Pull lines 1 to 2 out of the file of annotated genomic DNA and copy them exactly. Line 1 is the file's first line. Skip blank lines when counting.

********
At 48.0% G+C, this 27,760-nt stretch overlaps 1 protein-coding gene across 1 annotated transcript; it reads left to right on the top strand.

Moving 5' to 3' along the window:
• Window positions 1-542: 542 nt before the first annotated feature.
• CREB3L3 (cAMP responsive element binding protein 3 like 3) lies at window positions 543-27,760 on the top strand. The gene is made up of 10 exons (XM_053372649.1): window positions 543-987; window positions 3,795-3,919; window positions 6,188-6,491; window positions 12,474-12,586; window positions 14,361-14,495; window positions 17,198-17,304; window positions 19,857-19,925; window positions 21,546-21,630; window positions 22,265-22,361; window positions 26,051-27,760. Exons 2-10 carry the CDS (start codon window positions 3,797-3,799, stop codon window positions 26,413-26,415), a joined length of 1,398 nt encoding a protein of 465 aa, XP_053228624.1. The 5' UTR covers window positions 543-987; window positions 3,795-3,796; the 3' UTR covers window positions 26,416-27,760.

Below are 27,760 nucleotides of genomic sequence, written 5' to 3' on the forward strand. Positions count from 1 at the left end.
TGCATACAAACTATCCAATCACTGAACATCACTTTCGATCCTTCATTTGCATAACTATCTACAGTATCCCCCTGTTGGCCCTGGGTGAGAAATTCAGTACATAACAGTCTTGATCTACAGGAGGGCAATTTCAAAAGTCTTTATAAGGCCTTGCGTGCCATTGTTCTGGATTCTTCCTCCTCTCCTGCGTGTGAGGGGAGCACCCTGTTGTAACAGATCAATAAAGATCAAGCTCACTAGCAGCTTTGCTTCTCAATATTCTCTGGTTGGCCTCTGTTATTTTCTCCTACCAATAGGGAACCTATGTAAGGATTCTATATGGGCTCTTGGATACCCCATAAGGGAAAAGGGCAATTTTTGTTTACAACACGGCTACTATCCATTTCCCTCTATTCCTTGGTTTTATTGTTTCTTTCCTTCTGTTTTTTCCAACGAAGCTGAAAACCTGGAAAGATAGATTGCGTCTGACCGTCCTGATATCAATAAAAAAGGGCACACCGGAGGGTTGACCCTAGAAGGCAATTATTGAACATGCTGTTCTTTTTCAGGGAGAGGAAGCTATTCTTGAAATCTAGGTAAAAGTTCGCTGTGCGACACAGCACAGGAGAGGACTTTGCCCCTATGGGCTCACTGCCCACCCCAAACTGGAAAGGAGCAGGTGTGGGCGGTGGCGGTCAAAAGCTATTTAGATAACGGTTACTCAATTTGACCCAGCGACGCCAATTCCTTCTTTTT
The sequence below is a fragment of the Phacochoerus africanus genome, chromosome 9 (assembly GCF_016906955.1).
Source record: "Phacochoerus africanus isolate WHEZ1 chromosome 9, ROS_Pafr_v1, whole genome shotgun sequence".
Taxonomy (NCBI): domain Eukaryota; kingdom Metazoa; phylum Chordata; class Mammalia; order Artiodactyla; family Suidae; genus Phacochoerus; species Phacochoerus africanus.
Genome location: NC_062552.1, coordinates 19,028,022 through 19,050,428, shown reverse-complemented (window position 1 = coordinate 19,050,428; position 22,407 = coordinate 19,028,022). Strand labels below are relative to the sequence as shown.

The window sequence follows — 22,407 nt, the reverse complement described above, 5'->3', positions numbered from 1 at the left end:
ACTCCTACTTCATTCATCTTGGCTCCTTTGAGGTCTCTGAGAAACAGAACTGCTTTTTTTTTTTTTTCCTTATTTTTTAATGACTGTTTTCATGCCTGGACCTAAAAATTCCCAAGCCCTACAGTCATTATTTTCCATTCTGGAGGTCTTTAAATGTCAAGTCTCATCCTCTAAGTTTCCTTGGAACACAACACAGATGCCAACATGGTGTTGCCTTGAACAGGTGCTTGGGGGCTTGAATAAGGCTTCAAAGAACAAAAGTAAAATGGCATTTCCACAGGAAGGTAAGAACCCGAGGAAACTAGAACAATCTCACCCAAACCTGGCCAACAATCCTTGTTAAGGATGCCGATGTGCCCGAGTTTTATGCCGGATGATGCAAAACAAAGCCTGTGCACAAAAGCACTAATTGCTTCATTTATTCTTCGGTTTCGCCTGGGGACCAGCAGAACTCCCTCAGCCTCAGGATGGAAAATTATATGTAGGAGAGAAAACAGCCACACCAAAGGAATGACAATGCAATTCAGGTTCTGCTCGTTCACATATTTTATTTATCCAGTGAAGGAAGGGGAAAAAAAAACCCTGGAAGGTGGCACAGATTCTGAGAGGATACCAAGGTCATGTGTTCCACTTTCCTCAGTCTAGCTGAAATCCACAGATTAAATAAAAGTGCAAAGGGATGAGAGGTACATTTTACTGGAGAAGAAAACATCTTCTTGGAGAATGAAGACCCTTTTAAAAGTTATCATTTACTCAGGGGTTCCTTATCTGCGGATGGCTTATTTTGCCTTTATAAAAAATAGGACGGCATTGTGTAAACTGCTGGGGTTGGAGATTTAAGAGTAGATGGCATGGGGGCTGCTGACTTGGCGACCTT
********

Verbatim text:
At 48.0% G+C, this 27,760-nt stretch overlaps 1 protein-coding gene across 1 annotated transcript; it reads left to right on the top strand.

Moving 5' to 3' along the window: